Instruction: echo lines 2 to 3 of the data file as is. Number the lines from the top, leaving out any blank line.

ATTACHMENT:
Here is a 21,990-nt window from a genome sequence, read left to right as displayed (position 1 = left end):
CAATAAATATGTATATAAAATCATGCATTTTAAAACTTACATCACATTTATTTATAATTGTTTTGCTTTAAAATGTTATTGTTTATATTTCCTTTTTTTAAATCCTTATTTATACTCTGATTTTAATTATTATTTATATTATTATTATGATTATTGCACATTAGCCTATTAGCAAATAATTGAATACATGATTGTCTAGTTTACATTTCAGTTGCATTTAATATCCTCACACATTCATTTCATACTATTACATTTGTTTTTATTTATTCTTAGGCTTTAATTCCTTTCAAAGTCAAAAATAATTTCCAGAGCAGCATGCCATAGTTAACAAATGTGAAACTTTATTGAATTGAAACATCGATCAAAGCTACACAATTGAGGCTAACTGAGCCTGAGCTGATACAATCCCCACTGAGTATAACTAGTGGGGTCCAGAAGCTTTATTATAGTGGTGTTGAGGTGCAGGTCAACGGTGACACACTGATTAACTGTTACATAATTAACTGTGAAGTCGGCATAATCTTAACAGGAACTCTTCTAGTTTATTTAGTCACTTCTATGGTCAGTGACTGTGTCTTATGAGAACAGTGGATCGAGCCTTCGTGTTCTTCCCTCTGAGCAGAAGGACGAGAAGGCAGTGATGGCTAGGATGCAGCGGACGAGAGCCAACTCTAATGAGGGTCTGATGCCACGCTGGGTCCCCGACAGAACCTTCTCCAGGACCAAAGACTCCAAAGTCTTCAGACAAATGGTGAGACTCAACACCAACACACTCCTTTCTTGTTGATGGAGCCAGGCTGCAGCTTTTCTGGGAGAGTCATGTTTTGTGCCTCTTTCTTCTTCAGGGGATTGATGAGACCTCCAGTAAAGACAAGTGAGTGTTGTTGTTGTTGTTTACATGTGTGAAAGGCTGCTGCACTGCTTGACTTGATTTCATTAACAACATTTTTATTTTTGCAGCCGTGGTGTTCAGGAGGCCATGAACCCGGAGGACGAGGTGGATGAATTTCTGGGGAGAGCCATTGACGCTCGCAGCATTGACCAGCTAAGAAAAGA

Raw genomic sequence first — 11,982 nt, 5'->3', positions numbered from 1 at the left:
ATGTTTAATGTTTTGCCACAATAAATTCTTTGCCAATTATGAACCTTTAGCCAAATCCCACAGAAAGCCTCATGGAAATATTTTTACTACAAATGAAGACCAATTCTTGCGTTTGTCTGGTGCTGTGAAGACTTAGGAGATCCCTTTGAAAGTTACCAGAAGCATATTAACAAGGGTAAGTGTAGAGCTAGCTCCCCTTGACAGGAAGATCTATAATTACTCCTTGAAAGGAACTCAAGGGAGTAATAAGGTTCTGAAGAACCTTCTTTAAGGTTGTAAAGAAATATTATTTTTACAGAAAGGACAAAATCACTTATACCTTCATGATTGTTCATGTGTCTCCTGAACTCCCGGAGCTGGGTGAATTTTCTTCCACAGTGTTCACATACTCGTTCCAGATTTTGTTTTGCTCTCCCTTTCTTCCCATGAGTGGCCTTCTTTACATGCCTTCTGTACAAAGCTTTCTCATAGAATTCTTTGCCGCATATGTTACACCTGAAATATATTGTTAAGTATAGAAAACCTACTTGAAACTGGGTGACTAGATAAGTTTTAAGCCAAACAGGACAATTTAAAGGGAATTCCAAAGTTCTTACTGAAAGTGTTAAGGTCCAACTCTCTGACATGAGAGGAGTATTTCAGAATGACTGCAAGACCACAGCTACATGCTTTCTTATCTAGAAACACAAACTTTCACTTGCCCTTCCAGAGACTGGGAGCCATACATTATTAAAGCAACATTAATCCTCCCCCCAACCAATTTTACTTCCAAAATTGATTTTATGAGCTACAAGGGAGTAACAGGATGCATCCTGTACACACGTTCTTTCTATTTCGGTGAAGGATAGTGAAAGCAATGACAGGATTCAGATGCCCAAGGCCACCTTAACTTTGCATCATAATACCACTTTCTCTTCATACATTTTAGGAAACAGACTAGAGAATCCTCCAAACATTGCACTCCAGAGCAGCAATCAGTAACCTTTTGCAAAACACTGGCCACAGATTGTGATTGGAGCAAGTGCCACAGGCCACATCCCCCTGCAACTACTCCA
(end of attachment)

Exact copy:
CAATAAATATGTATATAAAATCATGCATTTTAAAACTTACATCACATTTATTTATAATTGTTTTGCTTTAAAATGTTATTGTTTATATTTCCTTTTTTTAAATCCTTATTTATACTCTGATTTTAATTATTATTTATATTATTATTATGATTATTGCACATTAGCCTATTAGCAAATAATTGAATACATGATTGTCTAGTTTACATTTCAGTTGCATTTAATATCCTCACACATTCATTTCATACTATTACATTTGTTTTTATTTATTCTTAGGCTTTAATTCCTTTCAAAGTCAAAAATAATTTCCAGAGCAGCATGCCATAGTTAACAAATGTGAAACTTTATTGAATTGAAACATCGATCAAAGCTACACAATTGAGGCTAACTGAGCCTGAGCTGATACAATCCCCACTGAGTATAACTAGTGGGGTCCAGAAGCTTTATTATAGTGGTGTTGAGGTGCAGGTCAACGGTGACACACTGATTAACTGTTACATAATTAACTGTGAAGTCGGCATAATCTTAACAGGAACTCTTCTAGTTTATTTAGTCACTTCTATGGTCAGTGACTGTGTCTTATGAGAACAGTGGATCGAGCCTTCGTGTTCTTCCCTCTGAGCAGAAGGACGAGAAGGCAGTGATGGCTAGGATGCAGCGGACGAGAGCCAACTCTAATGAGGGTCTGATGCCACGCTGGGTCCCCGACAGAACCTTCTCCAGGACCAAAGACTCCAAAGTCTTCAGACAAATGGTGAGACTCAACACCAACACACTCCTTTCTTGTTGATGGAGCCAGGCTGCAGCTTTTCTGGGAGAGTCATGTTTTGTGCCTCTTTCTTCTTCAGGGGATTGATGAGACCTCCAGTAAAGACAAGTGAGTGTTGTTGTTGTTGTTTACATGTGTGAAAGGCTGCTGCACTGCTTGACTTGATTTCATTAACAACATTTTTATTTTTGCAGCCGTGGTGTTCAGGAGGCCATGAACCCGGAGGACGAGGTGGATGAATTTCTGGGGAGAGCCATTGACGCTCGCAGCATTGACCAGCTAAGAAAAGA

Raw genomic sequence first — 11,982 nt, 5'->3', positions numbered from 1 at the left: